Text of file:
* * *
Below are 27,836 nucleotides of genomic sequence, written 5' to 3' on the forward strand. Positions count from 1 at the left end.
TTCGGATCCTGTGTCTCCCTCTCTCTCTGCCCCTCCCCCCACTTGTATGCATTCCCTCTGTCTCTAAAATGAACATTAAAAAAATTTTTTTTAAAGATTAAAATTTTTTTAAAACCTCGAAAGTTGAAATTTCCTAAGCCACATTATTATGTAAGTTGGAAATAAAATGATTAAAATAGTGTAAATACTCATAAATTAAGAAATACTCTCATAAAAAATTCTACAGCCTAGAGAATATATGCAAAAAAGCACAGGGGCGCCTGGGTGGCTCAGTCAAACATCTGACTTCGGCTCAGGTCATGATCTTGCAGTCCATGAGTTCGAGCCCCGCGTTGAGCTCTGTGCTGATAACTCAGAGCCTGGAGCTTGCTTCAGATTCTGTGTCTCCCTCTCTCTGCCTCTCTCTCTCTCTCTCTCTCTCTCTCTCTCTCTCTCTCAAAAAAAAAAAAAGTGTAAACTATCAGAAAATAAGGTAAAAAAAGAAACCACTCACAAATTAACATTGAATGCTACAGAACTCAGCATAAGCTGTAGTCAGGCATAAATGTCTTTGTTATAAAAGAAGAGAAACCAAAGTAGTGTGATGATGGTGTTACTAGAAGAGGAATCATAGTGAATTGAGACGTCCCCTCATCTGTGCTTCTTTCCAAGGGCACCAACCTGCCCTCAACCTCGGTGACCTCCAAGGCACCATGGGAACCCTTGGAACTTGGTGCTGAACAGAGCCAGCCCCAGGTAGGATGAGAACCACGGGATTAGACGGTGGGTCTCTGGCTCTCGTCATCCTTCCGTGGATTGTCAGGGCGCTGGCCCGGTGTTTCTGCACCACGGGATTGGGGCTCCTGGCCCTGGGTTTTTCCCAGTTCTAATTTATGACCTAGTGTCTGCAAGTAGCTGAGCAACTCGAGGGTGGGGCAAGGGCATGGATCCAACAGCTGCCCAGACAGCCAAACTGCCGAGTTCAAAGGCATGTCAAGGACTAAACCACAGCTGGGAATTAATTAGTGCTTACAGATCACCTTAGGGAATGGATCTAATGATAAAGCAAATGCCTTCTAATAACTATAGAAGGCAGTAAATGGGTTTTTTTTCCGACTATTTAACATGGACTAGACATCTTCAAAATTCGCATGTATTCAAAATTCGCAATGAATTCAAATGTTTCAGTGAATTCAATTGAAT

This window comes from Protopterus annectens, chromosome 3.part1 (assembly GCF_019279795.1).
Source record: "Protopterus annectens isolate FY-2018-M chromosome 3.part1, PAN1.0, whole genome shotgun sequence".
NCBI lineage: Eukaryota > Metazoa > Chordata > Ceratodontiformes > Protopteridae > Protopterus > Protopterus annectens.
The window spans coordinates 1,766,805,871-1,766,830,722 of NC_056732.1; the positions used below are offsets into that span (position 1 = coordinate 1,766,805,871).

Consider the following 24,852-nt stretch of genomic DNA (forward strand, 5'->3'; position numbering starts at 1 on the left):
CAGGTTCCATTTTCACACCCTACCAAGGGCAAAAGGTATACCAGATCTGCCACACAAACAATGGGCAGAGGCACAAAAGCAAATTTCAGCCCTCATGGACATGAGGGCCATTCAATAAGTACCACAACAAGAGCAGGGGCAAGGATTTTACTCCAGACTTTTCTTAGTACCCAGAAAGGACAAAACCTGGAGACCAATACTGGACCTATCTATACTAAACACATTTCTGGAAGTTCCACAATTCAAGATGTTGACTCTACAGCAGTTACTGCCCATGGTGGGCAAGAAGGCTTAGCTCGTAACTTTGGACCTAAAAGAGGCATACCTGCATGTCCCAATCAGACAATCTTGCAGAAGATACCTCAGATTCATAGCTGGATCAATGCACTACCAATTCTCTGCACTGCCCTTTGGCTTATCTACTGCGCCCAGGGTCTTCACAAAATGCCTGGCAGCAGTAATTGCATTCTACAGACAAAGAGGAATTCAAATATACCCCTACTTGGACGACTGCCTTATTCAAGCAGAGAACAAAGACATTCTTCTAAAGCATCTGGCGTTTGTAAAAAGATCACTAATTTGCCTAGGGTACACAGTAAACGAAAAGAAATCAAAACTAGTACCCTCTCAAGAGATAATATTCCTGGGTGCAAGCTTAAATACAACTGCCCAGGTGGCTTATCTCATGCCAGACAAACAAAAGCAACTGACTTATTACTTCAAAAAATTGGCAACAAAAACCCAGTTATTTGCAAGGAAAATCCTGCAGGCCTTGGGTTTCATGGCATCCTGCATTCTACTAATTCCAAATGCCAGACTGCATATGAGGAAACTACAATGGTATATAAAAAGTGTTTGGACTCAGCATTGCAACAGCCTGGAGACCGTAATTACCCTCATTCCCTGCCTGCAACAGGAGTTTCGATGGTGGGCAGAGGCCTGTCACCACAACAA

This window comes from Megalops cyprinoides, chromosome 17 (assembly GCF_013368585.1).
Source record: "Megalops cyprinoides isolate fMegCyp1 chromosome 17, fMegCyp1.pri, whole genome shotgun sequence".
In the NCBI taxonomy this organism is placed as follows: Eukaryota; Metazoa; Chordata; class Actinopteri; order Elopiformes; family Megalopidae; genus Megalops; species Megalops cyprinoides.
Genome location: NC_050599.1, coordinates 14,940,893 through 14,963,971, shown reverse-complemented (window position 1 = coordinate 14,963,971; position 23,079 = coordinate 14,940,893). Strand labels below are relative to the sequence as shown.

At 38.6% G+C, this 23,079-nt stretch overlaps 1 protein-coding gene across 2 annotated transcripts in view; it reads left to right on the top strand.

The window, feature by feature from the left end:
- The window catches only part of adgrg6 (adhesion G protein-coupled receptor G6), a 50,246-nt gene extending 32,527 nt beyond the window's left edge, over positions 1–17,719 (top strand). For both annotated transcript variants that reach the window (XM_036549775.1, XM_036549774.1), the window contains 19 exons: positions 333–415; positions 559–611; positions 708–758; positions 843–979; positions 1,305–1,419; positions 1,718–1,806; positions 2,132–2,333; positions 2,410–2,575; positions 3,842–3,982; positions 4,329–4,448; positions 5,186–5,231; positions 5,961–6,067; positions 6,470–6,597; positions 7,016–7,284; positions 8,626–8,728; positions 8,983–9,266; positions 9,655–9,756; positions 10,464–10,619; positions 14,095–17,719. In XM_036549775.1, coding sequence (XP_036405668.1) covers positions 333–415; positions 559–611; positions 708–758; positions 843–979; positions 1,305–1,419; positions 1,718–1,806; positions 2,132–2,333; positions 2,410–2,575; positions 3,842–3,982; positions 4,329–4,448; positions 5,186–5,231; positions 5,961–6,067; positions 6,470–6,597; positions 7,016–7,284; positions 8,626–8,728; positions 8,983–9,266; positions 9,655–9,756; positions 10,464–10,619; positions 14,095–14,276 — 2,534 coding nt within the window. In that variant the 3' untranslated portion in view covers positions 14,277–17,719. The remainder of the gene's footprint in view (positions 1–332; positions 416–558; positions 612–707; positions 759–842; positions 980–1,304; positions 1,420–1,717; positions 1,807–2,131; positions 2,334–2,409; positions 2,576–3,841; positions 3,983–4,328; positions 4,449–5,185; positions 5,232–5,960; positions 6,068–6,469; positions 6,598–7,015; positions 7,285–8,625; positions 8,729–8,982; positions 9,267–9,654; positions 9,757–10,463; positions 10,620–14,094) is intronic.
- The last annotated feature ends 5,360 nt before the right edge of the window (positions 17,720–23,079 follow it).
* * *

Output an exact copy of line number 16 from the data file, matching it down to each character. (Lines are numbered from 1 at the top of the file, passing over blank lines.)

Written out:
- The last annotated feature ends 5,360 nt before the right edge of the window (positions 17,720–23,079 follow it).